Veronica Mars fans make film dream a reality
Fans of cancelled US TV show Veronica Mars have raised $2m (£1.3m) to help bring the series about a young private investigator to the big screen.
More than 30,000 people donated money within 24 hours of a "crowd-sourcing" campaign being launched.
"The more money we raise, the cooler movie we can make," series creator Rob Thomas wrote in his appeal to fans.
The cult show, starring Kristen Bell as a young sleuth, ended its three-season run in 2007.
The movie project is the fastest to reach $1m (£670,000) on the Kickstarter site, reaching the figure in four hours and 24 minutes.
According to a spokesman for the website, the project is the most successful so far to have obtained funding through via crowd-sourcing - the practice of raising ideas, services or money via the internet.
Others to have benefited from similar campaigns include animated films The Goon, which raised $442,000 (£296,000), and Charlie Kaufman's Anomalisa, for which $406,000 (£272,000) was pledged by fans.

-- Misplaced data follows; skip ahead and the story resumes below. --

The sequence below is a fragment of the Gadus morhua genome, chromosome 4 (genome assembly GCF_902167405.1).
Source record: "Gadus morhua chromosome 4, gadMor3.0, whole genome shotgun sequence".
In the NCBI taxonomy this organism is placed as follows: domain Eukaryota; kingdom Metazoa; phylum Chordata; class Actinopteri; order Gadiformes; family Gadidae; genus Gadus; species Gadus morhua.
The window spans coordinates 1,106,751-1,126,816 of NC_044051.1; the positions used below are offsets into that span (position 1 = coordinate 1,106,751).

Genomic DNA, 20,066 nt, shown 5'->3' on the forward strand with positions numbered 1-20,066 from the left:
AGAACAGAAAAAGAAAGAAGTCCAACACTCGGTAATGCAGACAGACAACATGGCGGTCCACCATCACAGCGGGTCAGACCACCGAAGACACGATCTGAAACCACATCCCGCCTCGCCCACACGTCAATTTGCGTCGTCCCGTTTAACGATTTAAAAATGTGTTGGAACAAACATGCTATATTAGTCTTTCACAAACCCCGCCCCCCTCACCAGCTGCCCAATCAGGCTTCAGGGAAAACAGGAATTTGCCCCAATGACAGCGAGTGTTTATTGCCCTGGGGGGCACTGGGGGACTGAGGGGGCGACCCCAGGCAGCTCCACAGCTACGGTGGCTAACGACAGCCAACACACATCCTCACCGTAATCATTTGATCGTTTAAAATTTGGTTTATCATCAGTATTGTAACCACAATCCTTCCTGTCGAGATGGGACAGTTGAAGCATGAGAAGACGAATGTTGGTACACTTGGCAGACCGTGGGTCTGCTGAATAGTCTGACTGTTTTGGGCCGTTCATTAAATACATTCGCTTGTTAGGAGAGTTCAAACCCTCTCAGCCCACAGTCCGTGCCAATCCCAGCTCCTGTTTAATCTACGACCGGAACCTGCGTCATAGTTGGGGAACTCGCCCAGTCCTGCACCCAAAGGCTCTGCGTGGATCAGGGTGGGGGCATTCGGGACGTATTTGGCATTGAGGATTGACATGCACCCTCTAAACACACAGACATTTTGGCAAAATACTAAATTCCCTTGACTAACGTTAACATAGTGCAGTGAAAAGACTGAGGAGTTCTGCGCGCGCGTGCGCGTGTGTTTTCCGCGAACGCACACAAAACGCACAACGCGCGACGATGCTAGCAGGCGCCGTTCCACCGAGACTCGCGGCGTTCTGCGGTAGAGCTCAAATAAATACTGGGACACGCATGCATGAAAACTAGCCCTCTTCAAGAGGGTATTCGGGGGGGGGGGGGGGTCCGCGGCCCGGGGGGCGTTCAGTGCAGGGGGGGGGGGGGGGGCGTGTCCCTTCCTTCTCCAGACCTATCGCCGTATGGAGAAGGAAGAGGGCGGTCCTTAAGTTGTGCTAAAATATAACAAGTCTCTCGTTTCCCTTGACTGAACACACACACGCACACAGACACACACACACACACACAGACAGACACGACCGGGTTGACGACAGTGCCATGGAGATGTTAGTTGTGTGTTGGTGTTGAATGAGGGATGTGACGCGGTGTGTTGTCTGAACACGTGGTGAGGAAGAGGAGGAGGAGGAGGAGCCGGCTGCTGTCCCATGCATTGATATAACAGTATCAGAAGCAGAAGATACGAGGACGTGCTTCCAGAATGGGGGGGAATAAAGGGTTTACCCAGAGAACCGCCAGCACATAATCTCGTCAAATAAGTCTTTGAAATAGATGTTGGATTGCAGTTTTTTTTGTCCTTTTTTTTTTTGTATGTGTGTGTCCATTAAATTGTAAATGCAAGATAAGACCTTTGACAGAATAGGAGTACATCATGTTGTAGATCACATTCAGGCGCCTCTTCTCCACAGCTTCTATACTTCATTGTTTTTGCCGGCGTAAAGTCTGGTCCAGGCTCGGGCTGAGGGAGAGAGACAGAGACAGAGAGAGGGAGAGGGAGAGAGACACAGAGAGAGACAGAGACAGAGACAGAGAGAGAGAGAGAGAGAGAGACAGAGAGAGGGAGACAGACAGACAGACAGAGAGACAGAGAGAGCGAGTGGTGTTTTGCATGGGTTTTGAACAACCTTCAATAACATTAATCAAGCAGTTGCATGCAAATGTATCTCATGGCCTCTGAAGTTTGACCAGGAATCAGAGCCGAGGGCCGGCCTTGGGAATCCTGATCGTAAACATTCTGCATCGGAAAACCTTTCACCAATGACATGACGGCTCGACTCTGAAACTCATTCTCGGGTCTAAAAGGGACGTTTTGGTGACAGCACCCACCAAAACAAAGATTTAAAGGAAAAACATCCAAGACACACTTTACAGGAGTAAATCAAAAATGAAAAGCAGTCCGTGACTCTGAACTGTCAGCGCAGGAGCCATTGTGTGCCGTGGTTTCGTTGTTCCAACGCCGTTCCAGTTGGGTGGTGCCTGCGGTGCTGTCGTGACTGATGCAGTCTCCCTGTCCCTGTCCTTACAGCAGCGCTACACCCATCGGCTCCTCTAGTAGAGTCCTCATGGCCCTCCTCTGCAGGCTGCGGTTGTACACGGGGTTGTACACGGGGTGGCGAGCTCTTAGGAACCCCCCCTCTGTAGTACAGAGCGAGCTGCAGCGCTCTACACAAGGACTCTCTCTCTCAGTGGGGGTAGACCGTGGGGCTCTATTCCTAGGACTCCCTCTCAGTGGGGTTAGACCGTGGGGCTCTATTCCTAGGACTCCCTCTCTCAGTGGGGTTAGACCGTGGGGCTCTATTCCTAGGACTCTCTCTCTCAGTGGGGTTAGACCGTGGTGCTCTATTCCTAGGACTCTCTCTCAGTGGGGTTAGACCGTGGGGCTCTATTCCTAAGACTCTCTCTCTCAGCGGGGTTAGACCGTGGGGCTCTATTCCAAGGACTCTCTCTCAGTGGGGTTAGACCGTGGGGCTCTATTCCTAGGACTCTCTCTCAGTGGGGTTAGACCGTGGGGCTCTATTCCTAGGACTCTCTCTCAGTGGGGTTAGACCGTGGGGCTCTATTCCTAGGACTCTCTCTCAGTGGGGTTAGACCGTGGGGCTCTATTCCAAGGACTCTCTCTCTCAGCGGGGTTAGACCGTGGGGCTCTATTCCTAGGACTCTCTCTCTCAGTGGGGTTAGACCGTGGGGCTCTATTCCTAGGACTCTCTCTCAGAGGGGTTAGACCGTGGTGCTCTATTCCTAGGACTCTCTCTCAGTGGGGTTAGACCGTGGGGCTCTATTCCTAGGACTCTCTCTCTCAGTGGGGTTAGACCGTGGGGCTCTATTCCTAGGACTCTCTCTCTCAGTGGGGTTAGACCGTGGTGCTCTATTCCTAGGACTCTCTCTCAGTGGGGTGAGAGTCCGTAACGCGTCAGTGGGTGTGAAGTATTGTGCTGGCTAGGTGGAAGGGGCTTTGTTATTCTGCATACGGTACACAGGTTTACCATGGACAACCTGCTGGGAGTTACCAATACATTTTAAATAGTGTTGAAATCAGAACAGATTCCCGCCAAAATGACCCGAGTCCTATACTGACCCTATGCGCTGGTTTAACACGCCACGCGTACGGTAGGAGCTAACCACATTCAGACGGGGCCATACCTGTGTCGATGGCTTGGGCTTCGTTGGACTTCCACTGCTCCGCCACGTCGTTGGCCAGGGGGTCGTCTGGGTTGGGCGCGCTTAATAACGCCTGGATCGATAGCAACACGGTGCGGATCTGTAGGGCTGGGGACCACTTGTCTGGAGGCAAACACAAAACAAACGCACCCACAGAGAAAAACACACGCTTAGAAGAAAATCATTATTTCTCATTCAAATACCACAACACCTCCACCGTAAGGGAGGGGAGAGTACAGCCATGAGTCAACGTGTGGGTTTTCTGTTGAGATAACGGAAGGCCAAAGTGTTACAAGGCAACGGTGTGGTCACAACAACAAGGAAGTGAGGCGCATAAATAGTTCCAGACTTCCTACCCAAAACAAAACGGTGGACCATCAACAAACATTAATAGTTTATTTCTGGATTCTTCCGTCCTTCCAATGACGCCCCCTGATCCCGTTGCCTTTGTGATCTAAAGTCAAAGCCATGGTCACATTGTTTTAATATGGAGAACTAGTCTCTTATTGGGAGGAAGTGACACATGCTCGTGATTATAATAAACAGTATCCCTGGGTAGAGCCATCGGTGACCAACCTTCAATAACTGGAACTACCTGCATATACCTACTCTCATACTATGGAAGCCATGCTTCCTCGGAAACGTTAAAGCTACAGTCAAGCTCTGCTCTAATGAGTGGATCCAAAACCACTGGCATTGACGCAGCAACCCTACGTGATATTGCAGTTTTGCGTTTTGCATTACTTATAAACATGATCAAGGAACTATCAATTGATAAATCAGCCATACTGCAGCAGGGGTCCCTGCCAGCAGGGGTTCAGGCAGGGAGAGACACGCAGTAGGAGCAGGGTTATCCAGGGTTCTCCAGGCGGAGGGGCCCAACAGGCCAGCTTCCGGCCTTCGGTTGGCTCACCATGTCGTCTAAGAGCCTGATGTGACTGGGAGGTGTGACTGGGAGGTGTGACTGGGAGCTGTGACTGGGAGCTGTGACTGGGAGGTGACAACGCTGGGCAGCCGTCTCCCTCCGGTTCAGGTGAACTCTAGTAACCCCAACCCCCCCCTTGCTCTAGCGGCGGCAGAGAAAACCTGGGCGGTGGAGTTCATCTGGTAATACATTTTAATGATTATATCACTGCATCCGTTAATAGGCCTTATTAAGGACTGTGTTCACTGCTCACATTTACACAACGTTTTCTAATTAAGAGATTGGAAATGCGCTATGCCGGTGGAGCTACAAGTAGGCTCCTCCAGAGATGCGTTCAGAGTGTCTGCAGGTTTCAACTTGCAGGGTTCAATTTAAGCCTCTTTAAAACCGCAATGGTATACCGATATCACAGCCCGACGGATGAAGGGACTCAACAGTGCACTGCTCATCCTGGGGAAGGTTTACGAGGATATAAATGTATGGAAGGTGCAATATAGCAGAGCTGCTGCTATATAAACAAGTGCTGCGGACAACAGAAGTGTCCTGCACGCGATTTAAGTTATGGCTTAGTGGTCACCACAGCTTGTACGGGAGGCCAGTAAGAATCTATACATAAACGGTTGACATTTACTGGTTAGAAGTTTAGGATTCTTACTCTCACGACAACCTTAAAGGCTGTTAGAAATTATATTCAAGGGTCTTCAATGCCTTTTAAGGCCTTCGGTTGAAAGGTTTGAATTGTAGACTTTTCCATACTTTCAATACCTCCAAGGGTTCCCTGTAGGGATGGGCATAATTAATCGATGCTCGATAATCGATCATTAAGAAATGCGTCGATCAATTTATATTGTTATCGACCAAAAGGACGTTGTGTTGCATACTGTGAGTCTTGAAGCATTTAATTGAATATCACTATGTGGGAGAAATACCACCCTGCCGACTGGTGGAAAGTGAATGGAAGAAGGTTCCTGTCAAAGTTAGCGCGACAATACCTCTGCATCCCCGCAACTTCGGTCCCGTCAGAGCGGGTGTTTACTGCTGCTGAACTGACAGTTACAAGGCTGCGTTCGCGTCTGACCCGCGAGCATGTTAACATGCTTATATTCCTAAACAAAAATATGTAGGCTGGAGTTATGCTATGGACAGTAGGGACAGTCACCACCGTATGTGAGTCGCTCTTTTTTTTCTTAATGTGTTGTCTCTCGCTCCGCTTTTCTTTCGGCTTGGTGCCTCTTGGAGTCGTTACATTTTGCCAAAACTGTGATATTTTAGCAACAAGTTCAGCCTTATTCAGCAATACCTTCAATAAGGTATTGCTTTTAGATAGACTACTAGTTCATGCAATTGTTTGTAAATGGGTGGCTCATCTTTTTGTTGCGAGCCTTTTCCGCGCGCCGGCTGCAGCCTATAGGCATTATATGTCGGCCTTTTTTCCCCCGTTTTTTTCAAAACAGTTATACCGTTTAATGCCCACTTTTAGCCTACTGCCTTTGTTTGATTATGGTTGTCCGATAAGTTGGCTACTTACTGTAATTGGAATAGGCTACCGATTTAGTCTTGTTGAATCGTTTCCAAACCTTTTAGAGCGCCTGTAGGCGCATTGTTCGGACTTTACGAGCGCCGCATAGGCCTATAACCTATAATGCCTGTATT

Thomas said he had struck a deal with Warner Bros to make a movie, provided he could raise $2m by 12 April through the online campaign.
He said the studio had given the project its blessing, having previously declined to fund it after the original TV show was cancelled.'Honey badgers'
"Their reaction was, if you can show there's enough fan interest to warrant a movie, we're on board," he wrote on the film's donation page.
Bell and other cast members will begin production in the summer ahead of a likely limited release in 2014.
"You have banded together like the sassy little honey badgers you are and made this possibility happen," said Bell in her own online message, promising fans the "sleuthiest, snarkiest" movie possible.
First broadcast in 2004, Veronica Mars told of a high-school student who moves on to college while moonlighting as a private investigator.
The show averaged between 2.2m and 2.5m viewers when it aired on the UPN channel, now defunct, and the CW network.
Backers of the film will receive a variety of rewards for pledging cash, including a copy of the script, to be sent on the day the film is released, and naming rights to a character.
A contributor who donated $10,000 (£6,695) snapped up the opportunity to appear in the film.
Crowd-sourcing has become a way for film-makers, video-game developers and other "creatives" to get funding for projects that can be hard to obtain.
At last month's Academy Awards, documentary short Inocente, which received $52,000 (£25,000) from 300 contributors, became the first Kickstarter-funded film to win an Oscar.